The Assessment day started sharp at 7:50 AM with Antonio from the Admissions Committee and then we were given a tour of the lovely campus! During the tour, I realized the importance of time when Antonio told us that if you are late by even a minute, you’re not allowed to enter the class!!!! Talk about Swiss precision! We also got a chance to peek into the class, celebrating a birthday over Salsa) and what we saw made us realize that it is not all work but some play too :)

After the tour, we gathered in a conference room where we were joined by the other admissions committee members. The day then started off with a brief introduction of the schedule of the day. The Assessment Day at IMD is almost a day long affair and nothing like any other MBA school’s interview. Each one of us had a separate schedule with a mix of individual and group activities lined up throughout the day.

For me, it started with a personal interview with an Admissions Committee Member. It was a pleasant discussion and was more like a conversation than a very formal interview. The questions mostly revolved around my career progression so far, how particular skills have changed over time, why MBA, my most significant achievement/ challenge in that particular project, my strengths, weaknesses, some oddball questions about my past company, what do I do in my free time, what does my boss has to say about me, what does my husband has to say about me :-D , how do I plan to finance my MBA etc. Towards the end, she also gave me time to ask my questions. I was a bit nervous perhaps but I think I did well and was able to answer most questions as best as I could.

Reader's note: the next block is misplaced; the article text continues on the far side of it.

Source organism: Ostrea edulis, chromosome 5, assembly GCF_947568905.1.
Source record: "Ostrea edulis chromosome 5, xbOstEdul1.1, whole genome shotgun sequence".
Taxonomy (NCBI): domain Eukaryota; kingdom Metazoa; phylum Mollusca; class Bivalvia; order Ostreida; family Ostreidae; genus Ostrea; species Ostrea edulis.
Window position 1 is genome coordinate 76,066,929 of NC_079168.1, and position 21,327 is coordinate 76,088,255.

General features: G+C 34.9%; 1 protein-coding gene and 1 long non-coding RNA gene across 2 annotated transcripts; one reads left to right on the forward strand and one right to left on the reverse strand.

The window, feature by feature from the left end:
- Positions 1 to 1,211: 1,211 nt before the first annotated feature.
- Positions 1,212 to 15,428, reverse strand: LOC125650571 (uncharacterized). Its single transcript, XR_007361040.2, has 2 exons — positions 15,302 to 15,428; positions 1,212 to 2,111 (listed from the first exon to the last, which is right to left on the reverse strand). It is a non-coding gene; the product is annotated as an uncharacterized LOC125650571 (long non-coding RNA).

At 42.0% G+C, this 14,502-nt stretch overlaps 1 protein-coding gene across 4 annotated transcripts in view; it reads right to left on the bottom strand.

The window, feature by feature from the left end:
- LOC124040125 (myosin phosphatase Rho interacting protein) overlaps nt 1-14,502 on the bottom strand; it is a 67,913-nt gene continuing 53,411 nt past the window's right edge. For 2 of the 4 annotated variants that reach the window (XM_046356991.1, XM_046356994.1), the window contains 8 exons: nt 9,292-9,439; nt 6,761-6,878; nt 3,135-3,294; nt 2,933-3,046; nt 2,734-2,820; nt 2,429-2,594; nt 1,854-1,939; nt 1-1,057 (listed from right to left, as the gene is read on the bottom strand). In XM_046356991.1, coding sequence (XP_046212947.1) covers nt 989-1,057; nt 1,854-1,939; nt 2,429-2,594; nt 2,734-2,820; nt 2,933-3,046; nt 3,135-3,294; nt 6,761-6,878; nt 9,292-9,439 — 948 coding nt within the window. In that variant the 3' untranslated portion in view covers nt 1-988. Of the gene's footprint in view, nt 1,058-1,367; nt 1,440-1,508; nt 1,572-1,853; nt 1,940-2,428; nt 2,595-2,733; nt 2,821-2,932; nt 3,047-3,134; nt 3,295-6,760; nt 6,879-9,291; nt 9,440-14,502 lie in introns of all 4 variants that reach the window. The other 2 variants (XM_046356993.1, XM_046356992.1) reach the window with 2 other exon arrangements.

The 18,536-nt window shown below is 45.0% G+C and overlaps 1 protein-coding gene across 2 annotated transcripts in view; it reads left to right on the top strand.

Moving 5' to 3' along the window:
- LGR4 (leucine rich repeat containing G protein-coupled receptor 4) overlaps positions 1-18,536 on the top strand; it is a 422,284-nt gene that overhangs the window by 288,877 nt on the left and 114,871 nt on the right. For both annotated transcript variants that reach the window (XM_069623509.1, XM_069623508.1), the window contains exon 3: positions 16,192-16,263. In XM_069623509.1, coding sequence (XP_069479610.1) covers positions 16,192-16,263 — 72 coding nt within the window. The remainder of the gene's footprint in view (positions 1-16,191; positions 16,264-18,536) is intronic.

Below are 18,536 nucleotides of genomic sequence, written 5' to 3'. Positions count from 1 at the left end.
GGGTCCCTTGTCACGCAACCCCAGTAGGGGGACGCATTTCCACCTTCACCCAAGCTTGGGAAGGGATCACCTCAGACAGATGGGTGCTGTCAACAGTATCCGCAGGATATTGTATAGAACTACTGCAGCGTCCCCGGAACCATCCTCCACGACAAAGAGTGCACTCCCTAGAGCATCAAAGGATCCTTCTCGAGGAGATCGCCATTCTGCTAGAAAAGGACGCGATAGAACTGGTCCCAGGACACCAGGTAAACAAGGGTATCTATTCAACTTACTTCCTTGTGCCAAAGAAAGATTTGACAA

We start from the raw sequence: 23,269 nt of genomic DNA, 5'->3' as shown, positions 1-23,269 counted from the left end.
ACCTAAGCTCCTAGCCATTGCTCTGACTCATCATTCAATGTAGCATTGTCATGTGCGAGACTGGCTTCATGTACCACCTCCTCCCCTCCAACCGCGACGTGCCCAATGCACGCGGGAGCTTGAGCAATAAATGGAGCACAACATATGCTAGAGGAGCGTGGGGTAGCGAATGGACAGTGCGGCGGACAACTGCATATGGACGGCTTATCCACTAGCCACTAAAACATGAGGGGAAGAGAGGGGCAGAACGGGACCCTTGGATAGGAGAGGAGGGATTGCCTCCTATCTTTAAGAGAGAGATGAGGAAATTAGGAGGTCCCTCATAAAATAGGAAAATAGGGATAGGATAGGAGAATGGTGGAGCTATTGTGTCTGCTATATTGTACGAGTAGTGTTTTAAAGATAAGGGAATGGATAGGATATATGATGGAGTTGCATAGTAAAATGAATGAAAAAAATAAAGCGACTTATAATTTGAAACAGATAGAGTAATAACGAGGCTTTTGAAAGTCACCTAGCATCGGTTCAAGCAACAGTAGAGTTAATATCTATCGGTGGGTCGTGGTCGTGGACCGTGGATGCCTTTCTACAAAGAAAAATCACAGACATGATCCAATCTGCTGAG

While I and a couple of others were interviewing, rest were working on the impromptu presentation.